Centuries-old portraitures at Siddhartha Art GallerySiddhartha Art Gallery (SAG), a Kathmandu-based gallery, is exhibiting portraits from the private collection of artist Kamala Lama.
Siddhartha Art Gallery (SAG), a Kathmandu-based gallery, is exhibiting portraits from the private collection of artist Kamala Lama. The exhibition, inaugurated by chief guest Shreejana Rana, Executive Director of Hotel Annapurna, at the premises in the Capital on Wednesday, showcases pictures, Venetian mirrors, furniture and paintings that have been collected and preserved from the Shah-Rana period.
Kamala Lama, who was born in a Buddhist family migrated to Kathmandu with her parents from Tibet in 1953 to spread the teachings of the Buddha. Juggling her life as a teacher and a mother, Lama was attracted towards the Rana portraits while stumbling upon antique shops located in Durbar Marg, Jhonche and Lazimpat. Mesmerised by the bejeweled Rana women, and the uniforms and royal crowns of the Rana men, she started collecting paintings, photographs, glass plate negatives, clocks, crystal and more over the years.
Speaking during the event, Sangeeta Thapa, Director and Curator at SAG praised Kamala Lama for her dedication and passion towards such vintage arts and portraits and moreover, for preserving them. “It is an honour for SAG to be exhibiting Lama’s possessions, which she has been collecting for over 25 years,” said Thapa. “This event is important for those writing about the development art—strictly about portraiture and how it is has evolved,” Thapa informed.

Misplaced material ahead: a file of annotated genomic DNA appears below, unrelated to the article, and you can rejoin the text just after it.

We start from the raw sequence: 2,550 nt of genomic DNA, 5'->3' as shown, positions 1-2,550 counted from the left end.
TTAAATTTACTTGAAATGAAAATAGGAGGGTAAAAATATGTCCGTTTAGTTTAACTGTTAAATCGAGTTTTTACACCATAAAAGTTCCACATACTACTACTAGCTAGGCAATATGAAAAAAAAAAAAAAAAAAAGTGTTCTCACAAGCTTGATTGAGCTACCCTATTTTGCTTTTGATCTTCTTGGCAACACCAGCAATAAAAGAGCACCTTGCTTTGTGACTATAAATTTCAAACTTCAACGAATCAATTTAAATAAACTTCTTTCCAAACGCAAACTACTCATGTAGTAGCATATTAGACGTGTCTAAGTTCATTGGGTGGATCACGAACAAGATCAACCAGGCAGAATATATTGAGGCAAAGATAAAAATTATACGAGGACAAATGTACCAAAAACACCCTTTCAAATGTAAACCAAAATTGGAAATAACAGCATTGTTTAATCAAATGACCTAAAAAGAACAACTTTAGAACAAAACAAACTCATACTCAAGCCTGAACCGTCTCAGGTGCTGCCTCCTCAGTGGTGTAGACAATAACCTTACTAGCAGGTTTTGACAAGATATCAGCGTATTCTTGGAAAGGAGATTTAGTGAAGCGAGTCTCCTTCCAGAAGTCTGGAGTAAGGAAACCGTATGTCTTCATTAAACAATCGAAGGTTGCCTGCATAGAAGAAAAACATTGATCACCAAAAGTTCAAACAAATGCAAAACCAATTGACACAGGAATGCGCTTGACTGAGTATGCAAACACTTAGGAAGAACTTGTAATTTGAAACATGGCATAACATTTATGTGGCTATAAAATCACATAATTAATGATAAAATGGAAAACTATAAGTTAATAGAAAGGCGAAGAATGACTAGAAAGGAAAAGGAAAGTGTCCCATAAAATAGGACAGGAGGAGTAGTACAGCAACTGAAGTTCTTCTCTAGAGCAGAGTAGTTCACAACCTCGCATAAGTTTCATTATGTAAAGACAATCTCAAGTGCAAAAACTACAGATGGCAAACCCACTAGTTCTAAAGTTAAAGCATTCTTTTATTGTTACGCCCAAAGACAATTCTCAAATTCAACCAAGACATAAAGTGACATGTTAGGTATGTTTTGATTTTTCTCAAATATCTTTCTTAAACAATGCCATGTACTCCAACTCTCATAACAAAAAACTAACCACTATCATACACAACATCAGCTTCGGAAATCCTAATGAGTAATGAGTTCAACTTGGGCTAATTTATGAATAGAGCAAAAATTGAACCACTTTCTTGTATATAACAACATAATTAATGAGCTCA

Thapa also mentioned that Lama, who has now aged over the years, wants to dispose of her collection to fund her mission of building stupas and temples in Nepal and India. The photographs and paintings exhibited evidently represent the aura of the 101-year-rule of the Rana regime. Out of many collections of Lama’s, a Venetian mirror, King Tribhuvan’s picture in an western attire, women in exquisite jewels in an oval brass frame were highlights of the exhibitions, including a large portrait of Kaiser Shumsher, the son of Chandra Shumsher, and his wife Rani Laxmi Rajya Laxmi, the daughter of King Prithvi Bir Bikram posing with a classic piano at their residence. “It is sad that even though there are so many women portraitures, not many of them have been recognised. They are, as it always has been, overshadowed by men,” Thapa added.
Shreejana Rana, who is the eight descendant of Bir Shumsher, was enthralled to witness portraits of her ancestors. “I am often asked to talk about the tourism industry and it is rare that I get to talk about my passion—history and my family,” said Rana. “The make-up, the jewels, the gowns and the style are all captivating and if one observes the picture carefully, you will go through the microcosm of the Rana period then,” she adds.
After the inauguration, a buzz filled the gallery as the audience present tried to locate their ancestors and figure out the names of the people left unrecognised. Kamala Lama, the collector, could not attend the programme. The exhibition will continure till June 13.
The exhibition, inaugurated by chief guest Shreejana Rana, in the Capital on Wednesday, showcases portraits that have been collected and preserved from the Rana period